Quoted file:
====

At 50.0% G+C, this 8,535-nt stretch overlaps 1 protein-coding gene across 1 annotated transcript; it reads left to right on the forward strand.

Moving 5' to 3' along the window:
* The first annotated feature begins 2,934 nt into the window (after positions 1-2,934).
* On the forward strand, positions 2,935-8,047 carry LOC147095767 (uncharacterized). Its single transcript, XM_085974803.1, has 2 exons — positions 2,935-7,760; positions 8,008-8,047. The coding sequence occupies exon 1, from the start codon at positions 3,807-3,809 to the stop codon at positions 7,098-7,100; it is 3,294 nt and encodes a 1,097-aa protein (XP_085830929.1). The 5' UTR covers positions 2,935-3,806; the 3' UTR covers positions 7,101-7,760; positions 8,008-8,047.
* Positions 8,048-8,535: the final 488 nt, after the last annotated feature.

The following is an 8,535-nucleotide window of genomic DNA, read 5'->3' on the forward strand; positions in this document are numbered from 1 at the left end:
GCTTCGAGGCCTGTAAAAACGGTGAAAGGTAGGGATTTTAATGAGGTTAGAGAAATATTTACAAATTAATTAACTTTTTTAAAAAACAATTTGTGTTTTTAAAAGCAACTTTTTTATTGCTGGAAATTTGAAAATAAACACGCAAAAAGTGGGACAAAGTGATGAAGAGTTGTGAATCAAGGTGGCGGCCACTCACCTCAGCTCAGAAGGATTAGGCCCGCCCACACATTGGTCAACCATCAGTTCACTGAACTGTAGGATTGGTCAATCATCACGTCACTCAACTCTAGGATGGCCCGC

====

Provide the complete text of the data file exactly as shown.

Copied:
At 50.0% G+C, this 8,535-nt stretch overlaps 1 protein-coding gene across 1 annotated transcript; it reads left to right on the forward strand.

Moving 5' to 3' along the window:
* The first annotated feature begins 2,934 nt into the window (after positions 1-2,934).
* On the forward strand, positions 2,935-8,047 carry LOC147095767 (uncharacterized). Its single transcript, XM_085974803.1, has 2 exons — positions 2,935-7,760; positions 8,008-8,047. The coding sequence occupies exon 1, from the start codon at positions 3,807-3,809 to the stop codon at positions 7,098-7,100; it is 3,294 nt and encodes a 1,097-aa protein (XP_085830929.1). The 5' UTR covers positions 2,935-3,806; the 3' UTR covers positions 7,101-7,760; positions 8,008-8,047.
* Positions 8,048-8,535: the final 488 nt, after the last annotated feature.

The following is an 8,535-nucleotide window of genomic DNA, read 5'->3' on the forward strand; positions in this document are numbered from 1 at the left end:
GCTTCGAGGCCTGTAAAAACGGTGAAAGGTAGGGATTTTAATGAGGTTAGAGAAATATTTACAAATTAATTAACTTTTTTAAAAAACAATTTGTGTTTTTAAAAGCAACTTTTTTATTGCTGGAAATTTGAAAATAAACACGCAAAAAGTGGGACAAAGTGATGAAGAGTTGTGAATCAAGGTGGCGGCCACTCACCTCAGCTCAGAAGGATTAGGCCCGCCCACACATTGGTCAACCATCAGTTCACTGAACTGTAGGATTGGTCAATCATCACGTCACTCAACTCTAGGATGGCCCGC